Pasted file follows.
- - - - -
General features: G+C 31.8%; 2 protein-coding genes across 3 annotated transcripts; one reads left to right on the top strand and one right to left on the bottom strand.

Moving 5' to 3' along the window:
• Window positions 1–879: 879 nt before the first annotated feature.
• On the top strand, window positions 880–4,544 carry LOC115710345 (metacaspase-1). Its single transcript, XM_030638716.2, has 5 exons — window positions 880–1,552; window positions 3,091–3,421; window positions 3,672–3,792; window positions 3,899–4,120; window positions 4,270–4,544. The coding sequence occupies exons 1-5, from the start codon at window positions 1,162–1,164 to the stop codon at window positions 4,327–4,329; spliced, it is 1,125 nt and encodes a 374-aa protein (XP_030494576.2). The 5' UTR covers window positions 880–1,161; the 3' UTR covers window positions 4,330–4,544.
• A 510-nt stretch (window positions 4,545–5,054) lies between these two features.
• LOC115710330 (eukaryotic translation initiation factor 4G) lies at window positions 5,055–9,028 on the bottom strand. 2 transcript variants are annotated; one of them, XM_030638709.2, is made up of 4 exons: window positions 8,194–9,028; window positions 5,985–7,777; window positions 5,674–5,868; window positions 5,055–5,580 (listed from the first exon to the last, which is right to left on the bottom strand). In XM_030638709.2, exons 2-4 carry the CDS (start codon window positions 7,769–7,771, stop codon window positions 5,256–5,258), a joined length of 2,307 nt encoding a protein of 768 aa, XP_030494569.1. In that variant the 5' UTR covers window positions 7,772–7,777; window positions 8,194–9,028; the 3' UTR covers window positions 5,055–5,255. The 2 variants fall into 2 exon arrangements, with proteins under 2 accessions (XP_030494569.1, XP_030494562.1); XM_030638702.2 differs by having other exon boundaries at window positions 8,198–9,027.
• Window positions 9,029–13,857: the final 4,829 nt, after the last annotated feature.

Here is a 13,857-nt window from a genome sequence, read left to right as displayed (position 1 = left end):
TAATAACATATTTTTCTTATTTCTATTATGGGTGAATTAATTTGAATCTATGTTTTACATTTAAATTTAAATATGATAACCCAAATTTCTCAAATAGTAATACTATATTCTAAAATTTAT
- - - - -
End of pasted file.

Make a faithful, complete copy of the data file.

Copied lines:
General features: G+C 31.8%; 2 protein-coding genes across 3 annotated transcripts; one reads left to right on the top strand and one right to left on the bottom strand.

Moving 5' to 3' along the window:
• Window positions 1–879: 879 nt before the first annotated feature.
• On the top strand, window positions 880–4,544 carry LOC115710345 (metacaspase-1). Its single transcript, XM_030638716.2, has 5 exons — window positions 880–1,552; window positions 3,091–3,421; window positions 3,672–3,792; window positions 3,899–4,120; window positions 4,270–4,544. The coding sequence occupies exons 1-5, from the start codon at window positions 1,162–1,164 to the stop codon at window positions 4,327–4,329; spliced, it is 1,125 nt and encodes a 374-aa protein (XP_030494576.2). The 5' UTR covers window positions 880–1,161; the 3' UTR covers window positions 4,330–4,544.
• A 510-nt stretch (window positions 4,545–5,054) lies between these two features.
• LOC115710330 (eukaryotic translation initiation factor 4G) lies at window positions 5,055–9,028 on the bottom strand. 2 transcript variants are annotated; one of them, XM_030638709.2, is made up of 4 exons: window positions 8,194–9,028; window positions 5,985–7,777; window positions 5,674–5,868; window positions 5,055–5,580 (listed from the first exon to the last, which is right to left on the bottom strand). In XM_030638709.2, exons 2-4 carry the CDS (start codon window positions 7,769–7,771, stop codon window positions 5,256–5,258), a joined length of 2,307 nt encoding a protein of 768 aa, XP_030494569.1. In that variant the 5' UTR covers window positions 7,772–7,777; window positions 8,194–9,028; the 3' UTR covers window positions 5,055–5,255. The 2 variants fall into 2 exon arrangements, with proteins under 2 accessions (XP_030494569.1, XP_030494562.1); XM_030638702.2 differs by having other exon boundaries at window positions 8,198–9,027.
• Window positions 9,029–13,857: the final 4,829 nt, after the last annotated feature.

Here is a 13,857-nt window from a genome sequence, read left to right as displayed (position 1 = left end):
TAATAACATATTTTTCTTATTTCTATTATGGGTGAATTAATTTGAATCTATGTTTTACATTTAAATTTAAATATGATAACCCAAATTTCTCAAATAGTAATACTATATTCTAAAATTTAT